Image: A rendering shows a series of solar panels planned as part of a project east of Lincoln.

Solar power farms gain momentum in Fremont

By Roger Hamer, WOWT

More than 300 households and counting have made the switch to the solar power system in Fremont, Nebraska. Two years ago, Tom Christensen of Christensen Lumber was among the first to sign up for the city’s solar panel system. “It stirred my interest so it seemed like a real progressive thing for the city to do,” said Christensen. Since the summer of 2017, hundreds have joined the movement and Lottie Mitchell, the City of Fremont Executive Assistant of Communications and Grants was not expecting such a large turnout.

Read more or watch the video here.

More News Stories & Photos: Community-Scale / Utility-Scale Solar

Rates approved for solar panels in Hastings

By Valerie Juarez, NTV

Hastings, NEB. — As the city of Hastings is hoping to lower their amount of fossil fuels with clean, renewable energy Hastings Utilities provided an update at Monday’s city council meeting on their community solar project. Read more here.

Previously Posted
Hastings City Council moves forward with plans for community solar farm, NTV

Photo: Fremont’s first of two solar farms. Credit: Troy Schaben, Fremont Department of Utilities

LES Solar Farm in Lincoln

By Taylor Ttrujillo, KLKN-TV

Excerpted program features: This farm has 15,000 panels. So far, 400 customers have purchased about 500 panels. Customers have the option to purchase 1 panel for $640 in 2019, or half panels for $320. On average it saves customers $32 a year on LES bills. The solar farm is under lease on the current property for 17 more years. Read more here.

Photo Credit: Lincoln Electric System

This news story update raises several questions:

Quick Facts

  • In 2018, Nebraska obtained 63% of its net electricity generation from coal, 15% from nuclear power, and 14% from wind.  Almost all of the rest was generated  from hydropower (4%) and natural gas (3%).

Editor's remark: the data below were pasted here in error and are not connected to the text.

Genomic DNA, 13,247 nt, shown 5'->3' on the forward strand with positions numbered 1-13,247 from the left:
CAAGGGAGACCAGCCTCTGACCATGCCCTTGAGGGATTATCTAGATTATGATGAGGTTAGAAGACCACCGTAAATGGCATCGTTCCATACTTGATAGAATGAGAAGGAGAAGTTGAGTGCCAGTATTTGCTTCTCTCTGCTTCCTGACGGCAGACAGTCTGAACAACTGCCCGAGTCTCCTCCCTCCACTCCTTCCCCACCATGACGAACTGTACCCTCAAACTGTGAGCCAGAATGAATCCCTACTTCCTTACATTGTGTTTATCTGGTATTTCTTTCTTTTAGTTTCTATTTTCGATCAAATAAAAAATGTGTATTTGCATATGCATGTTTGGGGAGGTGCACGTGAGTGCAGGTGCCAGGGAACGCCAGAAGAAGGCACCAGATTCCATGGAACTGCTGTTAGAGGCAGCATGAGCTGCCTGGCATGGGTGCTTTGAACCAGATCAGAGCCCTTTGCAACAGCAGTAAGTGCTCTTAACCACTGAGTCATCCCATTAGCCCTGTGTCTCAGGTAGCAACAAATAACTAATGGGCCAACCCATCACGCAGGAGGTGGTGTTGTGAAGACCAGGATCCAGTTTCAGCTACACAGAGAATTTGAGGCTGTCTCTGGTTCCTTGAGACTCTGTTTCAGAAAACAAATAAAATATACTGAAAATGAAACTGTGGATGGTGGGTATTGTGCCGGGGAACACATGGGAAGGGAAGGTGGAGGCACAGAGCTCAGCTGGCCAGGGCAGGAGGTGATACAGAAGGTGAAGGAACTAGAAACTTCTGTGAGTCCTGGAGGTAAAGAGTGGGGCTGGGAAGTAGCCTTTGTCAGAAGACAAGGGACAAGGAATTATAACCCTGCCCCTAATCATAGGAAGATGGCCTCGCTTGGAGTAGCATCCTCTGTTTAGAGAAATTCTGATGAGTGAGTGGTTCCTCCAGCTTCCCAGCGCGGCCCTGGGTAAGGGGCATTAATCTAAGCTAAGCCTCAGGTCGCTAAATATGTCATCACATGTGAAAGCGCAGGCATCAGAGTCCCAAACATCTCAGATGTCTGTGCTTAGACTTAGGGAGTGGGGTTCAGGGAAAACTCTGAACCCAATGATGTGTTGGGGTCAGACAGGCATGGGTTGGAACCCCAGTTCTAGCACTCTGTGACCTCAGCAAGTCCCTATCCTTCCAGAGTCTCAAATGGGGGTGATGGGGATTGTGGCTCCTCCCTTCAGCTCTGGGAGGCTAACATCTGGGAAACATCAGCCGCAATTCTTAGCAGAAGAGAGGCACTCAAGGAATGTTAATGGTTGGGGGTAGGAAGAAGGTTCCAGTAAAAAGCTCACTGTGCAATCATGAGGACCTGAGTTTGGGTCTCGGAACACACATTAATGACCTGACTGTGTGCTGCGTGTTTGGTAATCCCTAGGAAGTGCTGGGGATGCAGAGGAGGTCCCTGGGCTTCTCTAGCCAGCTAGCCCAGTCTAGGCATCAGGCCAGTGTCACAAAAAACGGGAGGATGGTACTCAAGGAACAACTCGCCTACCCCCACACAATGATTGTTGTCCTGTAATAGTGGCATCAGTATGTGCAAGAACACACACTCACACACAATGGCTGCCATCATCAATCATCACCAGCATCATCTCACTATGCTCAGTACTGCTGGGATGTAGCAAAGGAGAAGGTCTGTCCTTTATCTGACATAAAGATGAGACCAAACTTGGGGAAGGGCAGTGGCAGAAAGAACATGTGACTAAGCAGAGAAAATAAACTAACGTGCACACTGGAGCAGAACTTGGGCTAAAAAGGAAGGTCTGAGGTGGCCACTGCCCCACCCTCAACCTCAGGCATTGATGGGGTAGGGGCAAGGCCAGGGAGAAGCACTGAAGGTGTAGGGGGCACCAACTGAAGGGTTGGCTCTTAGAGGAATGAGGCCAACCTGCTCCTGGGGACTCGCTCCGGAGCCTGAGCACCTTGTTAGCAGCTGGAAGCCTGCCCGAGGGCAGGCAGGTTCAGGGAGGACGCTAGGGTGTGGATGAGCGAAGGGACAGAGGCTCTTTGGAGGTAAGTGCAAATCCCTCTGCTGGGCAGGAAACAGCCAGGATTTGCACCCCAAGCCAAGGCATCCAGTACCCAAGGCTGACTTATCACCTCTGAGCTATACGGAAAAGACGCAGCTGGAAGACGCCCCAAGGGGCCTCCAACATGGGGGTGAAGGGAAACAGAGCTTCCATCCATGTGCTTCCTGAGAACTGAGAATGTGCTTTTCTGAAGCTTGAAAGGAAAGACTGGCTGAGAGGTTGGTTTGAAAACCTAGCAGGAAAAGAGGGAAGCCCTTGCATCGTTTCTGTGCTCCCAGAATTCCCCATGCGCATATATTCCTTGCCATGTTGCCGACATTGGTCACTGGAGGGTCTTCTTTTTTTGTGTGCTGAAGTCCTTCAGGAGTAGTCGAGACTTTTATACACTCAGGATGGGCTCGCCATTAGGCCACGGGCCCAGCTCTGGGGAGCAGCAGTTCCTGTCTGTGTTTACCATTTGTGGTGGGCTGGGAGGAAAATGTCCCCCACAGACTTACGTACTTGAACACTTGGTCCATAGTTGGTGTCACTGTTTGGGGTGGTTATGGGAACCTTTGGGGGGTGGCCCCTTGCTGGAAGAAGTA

• Nebraska is among the top 10 states in per capita total energy consumption in part because of its energy-intensive industrial sector, led by agriculture and food processing, and because of the state’s hot summers and harsh winters.
  • Nebraska has the third-highest number of industrial electricity customers of any state, and a significant share of Nebraska’s industrial consumption is seasonal demand from farms where electricity is used to run irrigation systems.
    Last Updated: March 21, 2019

HU rolls out solar pricing options

By Tony Herman, Hastings Tribune

Pricing options for participation in Hastings’ planned solar power project were made public Thursday with registration to begin mid-July. Derek Zeisler, Hastings Utilities director of marketing and energy supply, shared those options during a report at the Hastings Utility Board’s regular meeting. Options include the purchase of installed panels, participating in a solar share program or a combination of the installation and share options. The options carry a one-time $50 enrollment fee due at the time of application that is refundable as a credit to the account after one year of participation. Continue reading here.

Photo: Fremont’s first of two solar farms, similar in size to Hastings’ project, under construction. Credit: Troy Schaben, Assistant City Administrator, Fremont Department of Utilities

City of Norfolk, NPPD teaming up for solar project

Special to the Norfolk Daily News 

Approval was given Monday at the Norfolk City Council meeting regarding the state’s largest community solar project with NPPD. The project will be tied to a battery energy storage system (BESS) demonstration project expected to be in operation by mid-2020. NPPD, with support from the City of Norfolk, received a grant from the Nebraska Environmental Trust in the amount of $490,000 over two years for the battery energy project, which will be the first of its kind in the state . . . “As technologies have advanced and costs have decreased, rural Nebraska is now in position to produce energy as efficiently as it does food,” said Mayor Josh Moenning.

Read more here.

SoCore Energy Photo: Kearney’s 5.7-megawatt solar farm on 53 acres of the city’s technology park, Tech oNE Crossing, The panels are mounted on a tracker-designed racking system. The solar farm generates about 5% of Kearney’s peak demand.

NPPD’s SunWise Community Solar Program